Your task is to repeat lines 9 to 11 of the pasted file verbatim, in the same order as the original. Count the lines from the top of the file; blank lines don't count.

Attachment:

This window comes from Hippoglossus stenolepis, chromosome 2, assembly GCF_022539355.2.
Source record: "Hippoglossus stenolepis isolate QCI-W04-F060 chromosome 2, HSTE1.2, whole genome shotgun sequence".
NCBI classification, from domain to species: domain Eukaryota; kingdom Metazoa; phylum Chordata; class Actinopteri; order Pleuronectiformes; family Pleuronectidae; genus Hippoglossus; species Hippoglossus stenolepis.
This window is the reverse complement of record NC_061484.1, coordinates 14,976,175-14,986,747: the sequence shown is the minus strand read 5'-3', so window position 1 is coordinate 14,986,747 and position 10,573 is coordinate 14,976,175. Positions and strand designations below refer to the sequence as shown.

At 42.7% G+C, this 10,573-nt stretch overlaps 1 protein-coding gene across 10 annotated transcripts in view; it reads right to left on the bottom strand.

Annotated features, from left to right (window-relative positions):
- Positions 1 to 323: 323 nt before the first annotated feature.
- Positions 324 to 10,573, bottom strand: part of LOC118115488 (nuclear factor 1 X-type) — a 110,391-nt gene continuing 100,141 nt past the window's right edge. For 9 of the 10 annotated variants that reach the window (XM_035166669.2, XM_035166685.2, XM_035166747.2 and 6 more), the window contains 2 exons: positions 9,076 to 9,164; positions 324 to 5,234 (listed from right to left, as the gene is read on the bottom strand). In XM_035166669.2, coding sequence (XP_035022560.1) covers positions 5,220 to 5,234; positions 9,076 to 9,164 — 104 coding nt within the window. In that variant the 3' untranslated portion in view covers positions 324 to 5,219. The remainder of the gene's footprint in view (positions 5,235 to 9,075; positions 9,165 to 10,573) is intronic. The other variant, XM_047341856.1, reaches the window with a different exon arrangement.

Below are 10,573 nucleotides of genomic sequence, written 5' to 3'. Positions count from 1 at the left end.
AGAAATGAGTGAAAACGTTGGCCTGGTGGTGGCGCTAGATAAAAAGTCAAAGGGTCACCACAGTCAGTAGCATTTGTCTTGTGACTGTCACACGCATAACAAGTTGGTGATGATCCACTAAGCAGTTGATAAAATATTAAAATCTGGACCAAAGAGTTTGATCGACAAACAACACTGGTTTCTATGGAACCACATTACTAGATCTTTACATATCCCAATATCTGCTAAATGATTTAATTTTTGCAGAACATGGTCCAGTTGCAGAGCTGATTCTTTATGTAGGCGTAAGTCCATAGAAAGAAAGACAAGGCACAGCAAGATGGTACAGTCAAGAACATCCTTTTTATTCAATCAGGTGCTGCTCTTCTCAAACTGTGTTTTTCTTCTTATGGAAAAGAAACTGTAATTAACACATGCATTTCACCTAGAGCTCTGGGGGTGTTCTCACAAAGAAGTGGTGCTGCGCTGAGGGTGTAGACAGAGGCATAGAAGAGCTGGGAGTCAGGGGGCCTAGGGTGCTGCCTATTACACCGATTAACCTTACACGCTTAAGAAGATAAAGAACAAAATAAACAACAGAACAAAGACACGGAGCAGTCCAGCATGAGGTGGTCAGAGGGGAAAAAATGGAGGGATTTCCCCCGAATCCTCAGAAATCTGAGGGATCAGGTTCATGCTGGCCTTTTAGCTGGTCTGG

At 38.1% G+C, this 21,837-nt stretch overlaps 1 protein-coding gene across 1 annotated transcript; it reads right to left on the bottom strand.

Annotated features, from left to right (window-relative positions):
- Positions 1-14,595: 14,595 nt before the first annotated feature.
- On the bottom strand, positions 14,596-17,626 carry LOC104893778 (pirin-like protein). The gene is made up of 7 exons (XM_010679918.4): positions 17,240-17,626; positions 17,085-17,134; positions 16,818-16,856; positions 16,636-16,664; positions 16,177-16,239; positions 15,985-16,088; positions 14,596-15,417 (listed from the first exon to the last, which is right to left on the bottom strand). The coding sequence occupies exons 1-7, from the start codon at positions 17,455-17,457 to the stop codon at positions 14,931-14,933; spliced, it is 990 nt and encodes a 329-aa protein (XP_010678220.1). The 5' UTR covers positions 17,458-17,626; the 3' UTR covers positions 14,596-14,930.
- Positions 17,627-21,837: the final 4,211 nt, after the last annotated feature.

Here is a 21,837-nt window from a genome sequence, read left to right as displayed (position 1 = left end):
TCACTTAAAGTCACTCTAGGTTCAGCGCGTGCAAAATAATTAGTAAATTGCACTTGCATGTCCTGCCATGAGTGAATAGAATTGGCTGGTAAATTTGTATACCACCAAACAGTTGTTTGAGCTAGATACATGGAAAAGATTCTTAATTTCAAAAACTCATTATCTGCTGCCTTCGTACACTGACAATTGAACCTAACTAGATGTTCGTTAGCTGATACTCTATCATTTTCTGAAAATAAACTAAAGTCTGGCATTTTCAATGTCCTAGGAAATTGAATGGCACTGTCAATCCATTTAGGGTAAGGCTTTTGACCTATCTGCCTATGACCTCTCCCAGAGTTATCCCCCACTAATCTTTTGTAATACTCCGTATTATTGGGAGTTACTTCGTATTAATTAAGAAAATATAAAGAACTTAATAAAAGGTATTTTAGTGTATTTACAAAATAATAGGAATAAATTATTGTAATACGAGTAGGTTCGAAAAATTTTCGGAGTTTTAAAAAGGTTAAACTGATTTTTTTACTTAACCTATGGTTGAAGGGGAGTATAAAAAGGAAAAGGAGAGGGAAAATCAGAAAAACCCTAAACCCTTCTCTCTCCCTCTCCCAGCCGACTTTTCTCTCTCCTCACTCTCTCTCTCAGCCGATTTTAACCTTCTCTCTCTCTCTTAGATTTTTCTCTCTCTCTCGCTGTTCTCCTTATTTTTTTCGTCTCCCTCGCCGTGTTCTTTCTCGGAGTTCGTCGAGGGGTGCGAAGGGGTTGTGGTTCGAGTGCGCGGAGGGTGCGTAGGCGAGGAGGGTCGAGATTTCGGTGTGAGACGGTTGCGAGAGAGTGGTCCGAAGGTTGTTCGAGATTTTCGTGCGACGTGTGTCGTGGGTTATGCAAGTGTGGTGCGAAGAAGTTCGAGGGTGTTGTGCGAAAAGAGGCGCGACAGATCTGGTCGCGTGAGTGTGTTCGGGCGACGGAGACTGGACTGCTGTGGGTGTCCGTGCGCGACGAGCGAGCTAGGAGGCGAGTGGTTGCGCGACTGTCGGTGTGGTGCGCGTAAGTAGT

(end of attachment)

Below are 10,573 nucleotides of genomic sequence, written 5' to 3'. Positions count from 1 at the left end.
AGAAATGAGTGAAAACGTTGGCCTGGTGGTGGCGCTAGATAAAAAGTCAAAGGGTCACCACAGTCAGTAGCATTTGTCTTGTGACTGTCACACGCATAACAAGTTGGTGATGATCCACTAAGCAGTTGATAAAATATTAAAATCTGGACCAAAGAGTTTGATCGACAAACAACACTGGTTTCTATGGAACCACATTACTAGATCTTTACATATCCCAATATCTGCTAAATGATTTAATTTTTGCAGAACATGGTCCAGTTGCAGAGCTGATTCTTTATGTAGGCGTAAGTCCATAGAAAGAAAGACAAGGCACAGCAAGATGGTACAGTCAAGAACATCCTTTTTATTCAATCAGGTGCTGCTCTTCTCAAACTGTGTTTTTCTTCTTATGGAAAAGAAACTGTAATTAACACATGCATTTCACCTAGAGCTCTGGGGGTGTTCTCACAAAGAAGTGGTGCTGCGCTGAGGGTGTAGACAGAGGCATAGAAGAGCTGGGAGTCAGGGGGCCTAGGGTGCTGCCTATTACACCGATTAACCTTACACGCTTAAGAAGATAAAGAACAAAATAAACAACAGAACAAAGACACGGAGCAGTCCAGCATGAGGTGGTCAGAGGGGAAAAAATGGAGGGATTTCCCCCGAATCCTCAGAAATCTGAGGGATCAGGTTCATGCTGGCCTTTTAGCTGGTCTGG

At 38.1% G+C, this 21,837-nt stretch overlaps 1 protein-coding gene across 1 annotated transcript; it reads right to left on the bottom strand.